A lot of times, your children teach you a lesson, and this was one of those days. It was only a text, but I could tell he was dying inside thinking that I didn’t want to take advantage of this. My husband and my son were so beside themselves with joy when I decided I was going to try and not disappoint them. I was going to try and understand how important this was to them. I was determined to make this a better experience, as were they.

September rolled around, and we took one trip out prior to the hunt opening to see if we could spot any goats. We got out there and didn’t spot even one. Thoughts went through my head of calling it while I still had the chance to turn my tag in for a refund.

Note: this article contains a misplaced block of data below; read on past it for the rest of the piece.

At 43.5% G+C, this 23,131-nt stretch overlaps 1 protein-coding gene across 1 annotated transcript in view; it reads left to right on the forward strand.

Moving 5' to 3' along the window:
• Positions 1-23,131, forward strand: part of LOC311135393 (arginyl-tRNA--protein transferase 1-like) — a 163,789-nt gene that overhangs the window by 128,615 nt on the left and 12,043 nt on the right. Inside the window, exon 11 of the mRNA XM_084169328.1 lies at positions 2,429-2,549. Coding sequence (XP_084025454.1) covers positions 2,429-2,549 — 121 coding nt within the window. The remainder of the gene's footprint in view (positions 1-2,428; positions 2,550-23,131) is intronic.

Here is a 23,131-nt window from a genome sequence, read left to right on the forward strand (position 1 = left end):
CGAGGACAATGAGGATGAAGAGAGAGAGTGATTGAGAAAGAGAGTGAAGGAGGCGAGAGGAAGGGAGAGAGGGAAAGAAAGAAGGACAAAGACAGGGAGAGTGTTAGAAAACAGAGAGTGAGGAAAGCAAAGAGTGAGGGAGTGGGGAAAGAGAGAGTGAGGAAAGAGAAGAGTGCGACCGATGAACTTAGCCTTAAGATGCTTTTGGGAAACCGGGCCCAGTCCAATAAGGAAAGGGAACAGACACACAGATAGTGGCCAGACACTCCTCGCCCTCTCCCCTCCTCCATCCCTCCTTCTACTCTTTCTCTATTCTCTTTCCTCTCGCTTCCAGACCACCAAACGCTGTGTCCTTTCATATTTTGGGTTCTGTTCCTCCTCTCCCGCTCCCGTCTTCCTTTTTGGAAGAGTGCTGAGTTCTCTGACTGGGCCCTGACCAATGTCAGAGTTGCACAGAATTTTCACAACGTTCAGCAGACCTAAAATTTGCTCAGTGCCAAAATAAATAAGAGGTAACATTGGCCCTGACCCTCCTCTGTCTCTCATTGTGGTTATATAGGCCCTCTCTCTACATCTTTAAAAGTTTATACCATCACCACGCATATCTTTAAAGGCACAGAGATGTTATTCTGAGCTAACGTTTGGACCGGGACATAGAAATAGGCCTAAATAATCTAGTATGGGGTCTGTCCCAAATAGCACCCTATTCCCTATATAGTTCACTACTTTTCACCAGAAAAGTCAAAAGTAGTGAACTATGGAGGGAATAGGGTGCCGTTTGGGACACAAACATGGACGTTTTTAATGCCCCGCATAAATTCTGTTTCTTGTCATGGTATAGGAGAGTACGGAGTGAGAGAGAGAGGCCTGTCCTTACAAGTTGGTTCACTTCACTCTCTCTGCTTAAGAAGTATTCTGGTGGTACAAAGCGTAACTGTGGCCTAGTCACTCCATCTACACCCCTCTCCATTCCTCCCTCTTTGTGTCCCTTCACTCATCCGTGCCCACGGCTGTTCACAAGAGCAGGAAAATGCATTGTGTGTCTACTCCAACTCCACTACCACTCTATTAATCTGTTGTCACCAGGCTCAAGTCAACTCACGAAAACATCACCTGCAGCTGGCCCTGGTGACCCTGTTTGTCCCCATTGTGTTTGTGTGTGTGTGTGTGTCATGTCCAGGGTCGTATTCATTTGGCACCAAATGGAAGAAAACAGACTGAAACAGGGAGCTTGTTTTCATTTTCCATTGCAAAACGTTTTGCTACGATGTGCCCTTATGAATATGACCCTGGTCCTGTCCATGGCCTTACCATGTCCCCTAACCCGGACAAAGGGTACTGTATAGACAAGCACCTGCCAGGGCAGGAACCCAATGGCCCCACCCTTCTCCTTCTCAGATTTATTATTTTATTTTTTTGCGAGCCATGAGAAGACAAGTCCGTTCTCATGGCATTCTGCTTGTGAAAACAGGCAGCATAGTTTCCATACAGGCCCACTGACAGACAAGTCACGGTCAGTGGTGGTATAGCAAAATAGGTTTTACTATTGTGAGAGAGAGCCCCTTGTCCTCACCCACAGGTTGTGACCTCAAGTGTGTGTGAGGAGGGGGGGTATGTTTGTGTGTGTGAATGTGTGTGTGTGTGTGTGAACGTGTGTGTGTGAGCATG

We had only one weekend in September that was possible for us to get out there and hunt, and I had made it a goal to harvest my goat that weekend so we didn’t have to spend all of October out there too. We got out too late to hunt on a Thursday night. Cold weather was moving in on Saturday, so my fairy tale idea was to shoot the first decent thing I saw Friday morning.